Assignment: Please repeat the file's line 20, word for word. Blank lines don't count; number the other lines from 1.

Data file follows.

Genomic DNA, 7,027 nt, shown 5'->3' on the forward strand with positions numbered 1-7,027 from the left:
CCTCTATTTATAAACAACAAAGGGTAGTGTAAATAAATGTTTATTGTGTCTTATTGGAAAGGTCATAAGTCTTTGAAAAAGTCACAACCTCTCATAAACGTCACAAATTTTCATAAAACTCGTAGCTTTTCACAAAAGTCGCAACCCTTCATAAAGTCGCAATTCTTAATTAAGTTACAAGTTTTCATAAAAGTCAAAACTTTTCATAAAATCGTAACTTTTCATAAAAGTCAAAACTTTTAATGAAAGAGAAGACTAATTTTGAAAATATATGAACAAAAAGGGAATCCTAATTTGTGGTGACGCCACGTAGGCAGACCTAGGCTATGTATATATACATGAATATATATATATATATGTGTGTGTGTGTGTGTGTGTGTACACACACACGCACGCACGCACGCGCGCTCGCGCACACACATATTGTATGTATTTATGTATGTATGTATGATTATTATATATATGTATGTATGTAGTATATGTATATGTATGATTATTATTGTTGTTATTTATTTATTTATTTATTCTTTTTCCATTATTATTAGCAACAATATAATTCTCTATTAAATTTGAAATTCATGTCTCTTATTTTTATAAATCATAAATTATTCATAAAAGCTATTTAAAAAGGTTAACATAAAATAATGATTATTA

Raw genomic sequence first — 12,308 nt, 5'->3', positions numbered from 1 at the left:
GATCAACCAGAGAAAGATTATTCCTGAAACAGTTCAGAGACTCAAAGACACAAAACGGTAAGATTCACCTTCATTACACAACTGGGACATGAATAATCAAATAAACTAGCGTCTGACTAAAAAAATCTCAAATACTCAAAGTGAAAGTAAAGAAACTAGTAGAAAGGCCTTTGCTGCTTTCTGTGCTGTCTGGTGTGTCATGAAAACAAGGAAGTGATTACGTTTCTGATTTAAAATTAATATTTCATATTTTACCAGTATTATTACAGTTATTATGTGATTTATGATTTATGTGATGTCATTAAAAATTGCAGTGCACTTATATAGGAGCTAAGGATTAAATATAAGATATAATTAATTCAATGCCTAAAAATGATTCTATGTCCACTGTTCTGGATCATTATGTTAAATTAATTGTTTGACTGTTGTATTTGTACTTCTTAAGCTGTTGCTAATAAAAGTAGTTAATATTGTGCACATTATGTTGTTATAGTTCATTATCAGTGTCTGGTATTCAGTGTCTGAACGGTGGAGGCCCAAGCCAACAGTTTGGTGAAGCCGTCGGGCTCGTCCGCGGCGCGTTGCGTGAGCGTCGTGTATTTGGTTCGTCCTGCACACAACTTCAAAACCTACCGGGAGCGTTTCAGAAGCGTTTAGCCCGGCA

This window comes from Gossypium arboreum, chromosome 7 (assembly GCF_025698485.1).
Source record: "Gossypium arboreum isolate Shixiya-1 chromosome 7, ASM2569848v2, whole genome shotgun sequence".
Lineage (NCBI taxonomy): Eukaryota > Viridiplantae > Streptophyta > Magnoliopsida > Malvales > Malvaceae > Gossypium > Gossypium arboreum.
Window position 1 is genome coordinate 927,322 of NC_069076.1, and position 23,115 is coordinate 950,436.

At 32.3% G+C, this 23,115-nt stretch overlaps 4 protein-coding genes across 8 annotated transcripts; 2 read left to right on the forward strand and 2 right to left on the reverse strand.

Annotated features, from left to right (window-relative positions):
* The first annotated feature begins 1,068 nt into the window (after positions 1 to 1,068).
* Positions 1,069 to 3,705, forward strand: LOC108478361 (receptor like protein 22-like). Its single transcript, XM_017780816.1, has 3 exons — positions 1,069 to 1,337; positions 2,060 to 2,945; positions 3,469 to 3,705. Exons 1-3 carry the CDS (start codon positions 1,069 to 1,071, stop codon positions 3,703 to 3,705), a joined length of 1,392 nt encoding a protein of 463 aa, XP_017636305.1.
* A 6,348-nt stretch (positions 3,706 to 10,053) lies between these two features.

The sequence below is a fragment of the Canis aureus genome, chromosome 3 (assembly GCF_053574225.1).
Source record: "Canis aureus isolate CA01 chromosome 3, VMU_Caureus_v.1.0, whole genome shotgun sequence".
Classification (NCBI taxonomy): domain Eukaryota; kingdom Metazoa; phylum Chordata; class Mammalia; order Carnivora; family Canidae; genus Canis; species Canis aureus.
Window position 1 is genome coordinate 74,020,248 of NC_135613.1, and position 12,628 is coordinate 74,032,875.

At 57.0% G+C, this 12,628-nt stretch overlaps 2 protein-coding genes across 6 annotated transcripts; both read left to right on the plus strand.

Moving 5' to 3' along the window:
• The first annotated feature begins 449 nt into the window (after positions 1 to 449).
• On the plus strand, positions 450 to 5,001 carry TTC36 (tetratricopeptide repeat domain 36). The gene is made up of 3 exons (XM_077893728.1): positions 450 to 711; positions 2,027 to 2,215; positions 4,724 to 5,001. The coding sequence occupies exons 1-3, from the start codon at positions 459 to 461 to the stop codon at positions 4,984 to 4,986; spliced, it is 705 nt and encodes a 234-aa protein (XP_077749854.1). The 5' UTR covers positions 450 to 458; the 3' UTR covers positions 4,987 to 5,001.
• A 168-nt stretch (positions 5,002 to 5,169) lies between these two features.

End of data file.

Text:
• The first annotated feature begins 449 nt into the window (after positions 1 to 449).